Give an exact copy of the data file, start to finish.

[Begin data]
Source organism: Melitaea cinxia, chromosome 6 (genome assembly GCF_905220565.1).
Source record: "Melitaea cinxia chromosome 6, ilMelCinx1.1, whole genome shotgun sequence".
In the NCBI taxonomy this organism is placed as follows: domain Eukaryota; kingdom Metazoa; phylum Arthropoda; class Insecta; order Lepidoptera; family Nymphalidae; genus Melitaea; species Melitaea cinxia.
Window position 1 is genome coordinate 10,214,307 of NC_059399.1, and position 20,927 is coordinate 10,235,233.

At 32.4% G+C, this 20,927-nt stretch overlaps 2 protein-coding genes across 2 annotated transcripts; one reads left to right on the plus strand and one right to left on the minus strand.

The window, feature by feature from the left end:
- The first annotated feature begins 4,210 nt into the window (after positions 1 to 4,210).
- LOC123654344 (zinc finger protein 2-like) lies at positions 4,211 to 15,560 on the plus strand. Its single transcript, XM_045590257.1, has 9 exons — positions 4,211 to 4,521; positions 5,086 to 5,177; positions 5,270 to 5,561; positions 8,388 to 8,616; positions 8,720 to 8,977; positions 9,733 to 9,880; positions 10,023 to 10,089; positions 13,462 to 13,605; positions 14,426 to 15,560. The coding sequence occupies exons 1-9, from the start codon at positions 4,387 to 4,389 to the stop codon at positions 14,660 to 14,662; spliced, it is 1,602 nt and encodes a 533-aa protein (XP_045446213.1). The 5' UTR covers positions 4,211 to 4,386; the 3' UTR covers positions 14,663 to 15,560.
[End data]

Source organism: Melitaea cinxia, chromosome 6 (genome assembly GCF_905220565.1).
Source record: "Melitaea cinxia chromosome 6, ilMelCinx1.1, whole genome shotgun sequence".
In the NCBI taxonomy this organism is placed as follows: domain Eukaryota; kingdom Metazoa; phylum Arthropoda; class Insecta; order Lepidoptera; family Nymphalidae; genus Melitaea; species Melitaea cinxia.
Window position 1 is genome coordinate 10,214,307 of NC_059399.1, and position 20,927 is coordinate 10,235,233.

At 32.4% G+C, this 20,927-nt stretch overlaps 2 protein-coding genes across 2 annotated transcripts; one reads left to right on the plus strand and one right to left on the minus strand.

The window, feature by feature from the left end:
- The first annotated feature begins 4,210 nt into the window (after positions 1 to 4,210).
- LOC123654344 (zinc finger protein 2-like) lies at positions 4,211 to 15,560 on the plus strand. Its single transcript, XM_045590257.1, has 9 exons — positions 4,211 to 4,521; positions 5,086 to 5,177; positions 5,270 to 5,561; positions 8,388 to 8,616; positions 8,720 to 8,977; positions 9,733 to 9,880; positions 10,023 to 10,089; positions 13,462 to 13,605; positions 14,426 to 15,560. The coding sequence occupies exons 1-9, from the start codon at positions 4,387 to 4,389 to the stop codon at positions 14,660 to 14,662; spliced, it is 1,602 nt and encodes a 533-aa protein (XP_045446213.1). The 5' UTR covers positions 4,211 to 4,386; the 3' UTR covers positions 14,663 to 15,560.